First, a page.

Surrender to Sovereignty
The scene is a crowded courtroom. The occasion is a
divorce trial. On one side stands the husband; on the other, the wife. Tension
fills the air. One party has deceived, disappointed, and rejected the other.
Now the tables are turned. A few, well-chosen words from an articulate attorney
and he or she can ruin the reputation of the one who has caused so much grief.
A voice in their heart says. “It’s time to even the score.” Revenge at last!
Or the scene is the boardroom of a large
corporation. There sits a young executive who has been trampled on by so many
others as they made their way up the corporate ladder. The footprints of his
peers have made a path through his life. Now he has the upper hand. With
one penetrating statement he can end their careers and assure his own.
Something says to him: “Go for it!” Revenge at last!
Your competitor has belittled you (and your
product) and made a mockery of advertising integrity. Now he’s made a
serious mistake in merchandising, and if you just play his game, and
strike quickly, you can finish him off. Revenge at last!!
That bully in school who has made life so miserable
for your children has been apprehended for a minor infraction of the rules, and
he’s now at your mercy. You can deal with the issue at hand, and be just, or
you can literally ruin his life. A voice within you whispers, “He deserves
whatever he gets.” Revenge at last!
Your political rival just slipped and made a
statement that, properly used against him, could create a huge question mark
about his integrity and poison the mind of thousands against him. You can let
your life speak for itself, or you can do to him what he’s done to you. “Why
not,” you argue, “an eye for an eye.” Revenge at last!
The quest for revenge; how sweet it is to so many!
For there rests deeply within the soul of the natural man (even the cultured,
the peace-loving, the even-tempered natural man) that innate response that
justifies anger (as long as its in response to anger).
...that justifies sarcasm, as long as it’s in response to sarcasm.
...that justifies even physical hurt as long as
it’s in response to physical hurt.
...that seemingly built-in mechanism that gives man
the right to strike back...as long as someone else strikes first...
...and the courtrooms of history echo over and over
the refrain...”Vengeance is yours! Do what you must!” to the one who dared to
But the Word of God indicates there is a better
way! (A much better way in fact.) It is not natural; therefore, it has to be
super-natural. (But the fact that it is not natural does not keep it from being
It is that “better” way that we address in this
study as we continue our journey through the pages of Scripture seeking to
unravel the mystery and validate the history of this Living Legend we’ve come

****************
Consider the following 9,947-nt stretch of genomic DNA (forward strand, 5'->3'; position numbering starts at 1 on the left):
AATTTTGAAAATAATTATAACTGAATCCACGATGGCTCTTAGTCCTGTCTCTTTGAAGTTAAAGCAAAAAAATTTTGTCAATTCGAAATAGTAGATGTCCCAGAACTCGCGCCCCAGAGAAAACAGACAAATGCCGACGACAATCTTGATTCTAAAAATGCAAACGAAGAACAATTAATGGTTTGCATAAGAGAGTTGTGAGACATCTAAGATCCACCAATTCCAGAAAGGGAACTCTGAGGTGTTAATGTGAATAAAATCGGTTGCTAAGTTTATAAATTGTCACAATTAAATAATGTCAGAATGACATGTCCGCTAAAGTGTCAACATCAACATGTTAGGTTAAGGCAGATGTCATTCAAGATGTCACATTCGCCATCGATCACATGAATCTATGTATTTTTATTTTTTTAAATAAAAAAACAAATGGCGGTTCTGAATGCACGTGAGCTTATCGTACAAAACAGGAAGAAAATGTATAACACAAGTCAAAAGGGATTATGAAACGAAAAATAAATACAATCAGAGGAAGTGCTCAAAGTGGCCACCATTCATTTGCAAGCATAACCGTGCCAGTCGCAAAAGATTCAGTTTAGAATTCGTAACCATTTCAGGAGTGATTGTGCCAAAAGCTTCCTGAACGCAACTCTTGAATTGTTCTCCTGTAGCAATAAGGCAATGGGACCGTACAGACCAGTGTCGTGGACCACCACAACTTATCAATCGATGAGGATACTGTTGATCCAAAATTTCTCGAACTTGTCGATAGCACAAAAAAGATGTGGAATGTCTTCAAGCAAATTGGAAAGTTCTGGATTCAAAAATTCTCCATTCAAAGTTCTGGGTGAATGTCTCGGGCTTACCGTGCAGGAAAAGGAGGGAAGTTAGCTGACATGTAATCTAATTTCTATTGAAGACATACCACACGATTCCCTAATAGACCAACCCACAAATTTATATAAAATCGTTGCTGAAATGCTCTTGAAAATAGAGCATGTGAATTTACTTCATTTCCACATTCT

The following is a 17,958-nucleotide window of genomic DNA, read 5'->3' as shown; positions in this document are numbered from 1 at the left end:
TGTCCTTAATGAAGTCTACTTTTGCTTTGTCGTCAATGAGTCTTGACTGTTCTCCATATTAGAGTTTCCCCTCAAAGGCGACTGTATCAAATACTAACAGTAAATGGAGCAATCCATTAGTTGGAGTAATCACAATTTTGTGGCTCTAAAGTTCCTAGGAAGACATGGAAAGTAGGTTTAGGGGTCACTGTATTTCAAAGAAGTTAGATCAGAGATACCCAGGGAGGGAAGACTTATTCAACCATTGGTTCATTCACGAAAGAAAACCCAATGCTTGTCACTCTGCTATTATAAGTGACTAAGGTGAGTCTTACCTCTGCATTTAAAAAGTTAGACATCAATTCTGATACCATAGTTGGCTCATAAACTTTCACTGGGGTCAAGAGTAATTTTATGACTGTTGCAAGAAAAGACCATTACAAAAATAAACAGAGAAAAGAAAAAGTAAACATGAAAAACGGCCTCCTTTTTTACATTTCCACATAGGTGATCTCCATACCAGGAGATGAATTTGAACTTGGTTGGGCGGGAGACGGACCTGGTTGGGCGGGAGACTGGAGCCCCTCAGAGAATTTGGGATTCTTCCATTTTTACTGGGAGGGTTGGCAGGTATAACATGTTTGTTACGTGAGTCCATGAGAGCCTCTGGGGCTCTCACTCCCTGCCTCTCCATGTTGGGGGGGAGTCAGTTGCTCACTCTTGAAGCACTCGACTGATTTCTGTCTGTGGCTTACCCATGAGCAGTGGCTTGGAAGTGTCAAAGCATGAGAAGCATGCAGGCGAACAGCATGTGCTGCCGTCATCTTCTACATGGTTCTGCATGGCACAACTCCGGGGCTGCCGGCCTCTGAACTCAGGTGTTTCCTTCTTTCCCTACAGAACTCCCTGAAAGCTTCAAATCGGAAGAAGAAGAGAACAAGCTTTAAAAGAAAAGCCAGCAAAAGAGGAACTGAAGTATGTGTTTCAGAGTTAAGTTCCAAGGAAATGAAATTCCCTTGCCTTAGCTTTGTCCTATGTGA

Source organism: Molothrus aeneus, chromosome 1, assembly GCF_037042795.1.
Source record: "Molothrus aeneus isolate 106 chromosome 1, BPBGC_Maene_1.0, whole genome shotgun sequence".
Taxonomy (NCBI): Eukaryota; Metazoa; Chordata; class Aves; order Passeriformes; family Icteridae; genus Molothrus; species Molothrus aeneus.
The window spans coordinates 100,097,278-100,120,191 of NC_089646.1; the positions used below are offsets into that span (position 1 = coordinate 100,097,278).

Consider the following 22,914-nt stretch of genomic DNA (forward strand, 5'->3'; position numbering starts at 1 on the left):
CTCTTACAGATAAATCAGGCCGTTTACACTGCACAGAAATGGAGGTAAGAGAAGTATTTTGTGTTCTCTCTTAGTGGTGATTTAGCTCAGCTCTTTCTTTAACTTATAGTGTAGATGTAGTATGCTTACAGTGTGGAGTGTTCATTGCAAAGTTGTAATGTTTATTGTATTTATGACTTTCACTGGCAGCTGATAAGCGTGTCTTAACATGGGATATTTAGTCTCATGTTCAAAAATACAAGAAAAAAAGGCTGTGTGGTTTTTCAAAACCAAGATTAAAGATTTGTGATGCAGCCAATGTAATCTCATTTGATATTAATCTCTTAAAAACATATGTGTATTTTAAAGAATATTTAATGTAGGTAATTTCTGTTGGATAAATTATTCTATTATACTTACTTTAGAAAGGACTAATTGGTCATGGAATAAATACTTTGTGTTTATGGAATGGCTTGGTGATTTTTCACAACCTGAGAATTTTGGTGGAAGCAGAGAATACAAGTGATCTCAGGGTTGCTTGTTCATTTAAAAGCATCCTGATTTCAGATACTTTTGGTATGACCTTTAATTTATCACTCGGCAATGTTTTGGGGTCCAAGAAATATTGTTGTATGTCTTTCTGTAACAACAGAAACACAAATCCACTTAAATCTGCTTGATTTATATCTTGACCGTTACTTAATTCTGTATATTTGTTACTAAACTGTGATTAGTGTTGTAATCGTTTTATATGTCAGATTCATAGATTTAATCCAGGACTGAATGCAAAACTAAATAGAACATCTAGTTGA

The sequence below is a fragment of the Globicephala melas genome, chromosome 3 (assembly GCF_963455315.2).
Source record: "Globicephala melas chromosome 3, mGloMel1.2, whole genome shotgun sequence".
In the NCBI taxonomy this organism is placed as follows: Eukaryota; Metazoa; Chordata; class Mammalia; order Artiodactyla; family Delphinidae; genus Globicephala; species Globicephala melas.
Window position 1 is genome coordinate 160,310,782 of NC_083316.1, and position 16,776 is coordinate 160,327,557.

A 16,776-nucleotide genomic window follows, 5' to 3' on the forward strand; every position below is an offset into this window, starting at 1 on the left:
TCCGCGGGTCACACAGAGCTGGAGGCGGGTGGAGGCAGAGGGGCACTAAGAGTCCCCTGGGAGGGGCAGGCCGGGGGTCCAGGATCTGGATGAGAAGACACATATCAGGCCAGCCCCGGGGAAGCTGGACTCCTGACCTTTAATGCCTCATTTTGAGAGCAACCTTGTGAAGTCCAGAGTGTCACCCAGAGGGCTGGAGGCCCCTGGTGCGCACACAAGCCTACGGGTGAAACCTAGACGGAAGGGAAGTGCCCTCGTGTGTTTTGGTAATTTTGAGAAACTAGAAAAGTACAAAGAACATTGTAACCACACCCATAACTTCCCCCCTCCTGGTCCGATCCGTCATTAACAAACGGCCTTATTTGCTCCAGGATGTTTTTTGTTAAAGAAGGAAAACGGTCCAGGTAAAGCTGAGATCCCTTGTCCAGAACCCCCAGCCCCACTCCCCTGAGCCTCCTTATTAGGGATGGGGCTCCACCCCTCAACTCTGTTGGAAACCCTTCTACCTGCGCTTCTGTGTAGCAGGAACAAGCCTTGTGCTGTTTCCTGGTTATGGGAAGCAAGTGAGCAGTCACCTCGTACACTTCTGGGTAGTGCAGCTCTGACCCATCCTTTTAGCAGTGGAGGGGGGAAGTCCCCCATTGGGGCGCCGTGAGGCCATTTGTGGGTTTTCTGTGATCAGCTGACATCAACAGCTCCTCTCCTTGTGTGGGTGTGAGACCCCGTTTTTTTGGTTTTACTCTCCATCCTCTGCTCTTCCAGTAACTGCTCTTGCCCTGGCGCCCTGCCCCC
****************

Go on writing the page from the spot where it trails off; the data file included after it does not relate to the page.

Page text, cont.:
to know as “David”.
Our excursion takes us into the wilderness of
Engedi for that long awaited confrontation between Saul and David; a
confrontation that seemed to be inevitable. We begin by setting the scene;
taking up where we left off in our last study. In 1 Samuel, chapter 23, verse
one. David, you remember, has been trapped in a mire of problems and
persecution since that eventful day in the valley of Elab when he, by faith,
saved the day for an entire nation by believing his God was bigger than an overgrown
He became the national hero! (To everyone that is,
but King Saul.) For Saul, upon hearing a new song on the Hebrew Hit Parade went
into a paranoid panic. The song was this: “Saul has slain his thousands; but
David has slain his tens of thousands.” That somewhat unfavorable comparison
between our insecure King and his ultimate replacement has set in motion a
reign of terror that has resulted in David’s becoming a fugitive in the very
land in which he has been anointed as King, and 21 attempts will have been made
on David’s life before this incredible series of injustices has run its course.
David, with the dubious distinction of being the
commander of a band of rebels, malcontents, an dissidents, now numbering a
meager 600 men, was being hounded once again. The footsteps of our mad monarch
are not far behind. So the battle goes on: Let’s read beginning with verse 1 of
1 Samuel 23:
1 Then they told David saying, “Behold, the
Philistines are fighting against Keilah, and are plundering the threshing
2 So David inquired of the Lord, saying, “Shall I
go and attack these Philistines:” And the Lord said to David, “Go and attack
the Philistines, and deliver Keilah.”
You would think David had enough problems of his
own without taking on the Philistines in a seemingly unnecessary struggle, and
sheer reasoning uncovers several reasons for David to avoid this particular
1- It would needlessly expose his position to Saul.
He had been in hiding for weeks; now an open battle with the Philistines would
bring him out in the open and reveal to his real enemy both his location and
the number of his troops.
2- It could further diminish the ranks of his
questionable entourage of unwilling warriors (he couldn’t afford to lose a
3- It would possibly allow Saul to catch him
exhausted at the end of the conflict, making him easy prey for his enemy, ripe
target for “all the king’s men”.
Another good reason not to fight the Philistines at
this juncture is found here.
3 But David’s men said to him, “Behold we are
afraid here in Judah. How much more then if we go to Keilah against the ranks
of the Philistines.”
So reason number 4: His men had developed a yellow
streak that made their enthusiastic entrance into the fray a virtual
On the flip side, there was only one reason TO
fight the Philistines with all those strikes against them.